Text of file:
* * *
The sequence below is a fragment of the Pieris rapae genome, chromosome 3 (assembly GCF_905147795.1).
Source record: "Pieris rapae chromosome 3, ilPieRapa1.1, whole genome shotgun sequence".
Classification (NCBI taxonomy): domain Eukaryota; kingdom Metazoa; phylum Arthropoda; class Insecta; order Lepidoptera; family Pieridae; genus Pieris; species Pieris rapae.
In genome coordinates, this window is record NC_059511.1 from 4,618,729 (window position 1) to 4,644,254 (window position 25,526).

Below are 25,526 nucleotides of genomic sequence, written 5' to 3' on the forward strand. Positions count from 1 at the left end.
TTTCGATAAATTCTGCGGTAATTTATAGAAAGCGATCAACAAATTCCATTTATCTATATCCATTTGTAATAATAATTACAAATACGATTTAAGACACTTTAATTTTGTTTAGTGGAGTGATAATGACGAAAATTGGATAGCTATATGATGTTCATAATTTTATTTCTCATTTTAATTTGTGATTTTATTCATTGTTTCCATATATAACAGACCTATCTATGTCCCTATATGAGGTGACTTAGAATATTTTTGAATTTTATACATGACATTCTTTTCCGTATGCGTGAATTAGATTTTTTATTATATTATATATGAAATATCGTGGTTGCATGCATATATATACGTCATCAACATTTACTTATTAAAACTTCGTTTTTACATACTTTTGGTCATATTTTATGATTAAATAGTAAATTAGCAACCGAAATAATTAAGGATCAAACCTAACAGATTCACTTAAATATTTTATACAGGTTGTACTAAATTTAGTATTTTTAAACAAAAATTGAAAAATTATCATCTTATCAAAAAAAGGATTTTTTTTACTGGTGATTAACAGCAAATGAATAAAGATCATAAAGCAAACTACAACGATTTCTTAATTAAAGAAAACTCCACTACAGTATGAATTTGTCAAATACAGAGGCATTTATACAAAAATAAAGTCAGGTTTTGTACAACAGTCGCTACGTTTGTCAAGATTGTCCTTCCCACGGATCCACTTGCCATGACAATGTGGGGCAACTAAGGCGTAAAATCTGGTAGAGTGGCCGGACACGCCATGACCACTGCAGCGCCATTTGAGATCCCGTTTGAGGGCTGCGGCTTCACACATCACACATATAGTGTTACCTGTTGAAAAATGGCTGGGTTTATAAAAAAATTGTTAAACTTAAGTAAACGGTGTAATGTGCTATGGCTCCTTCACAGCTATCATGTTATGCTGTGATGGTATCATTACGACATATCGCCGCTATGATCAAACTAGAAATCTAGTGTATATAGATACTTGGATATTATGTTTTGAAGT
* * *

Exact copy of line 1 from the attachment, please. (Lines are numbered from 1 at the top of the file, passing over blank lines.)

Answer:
The sequence below is a fragment of the Pieris rapae genome, chromosome 3 (assembly GCF_905147795.1).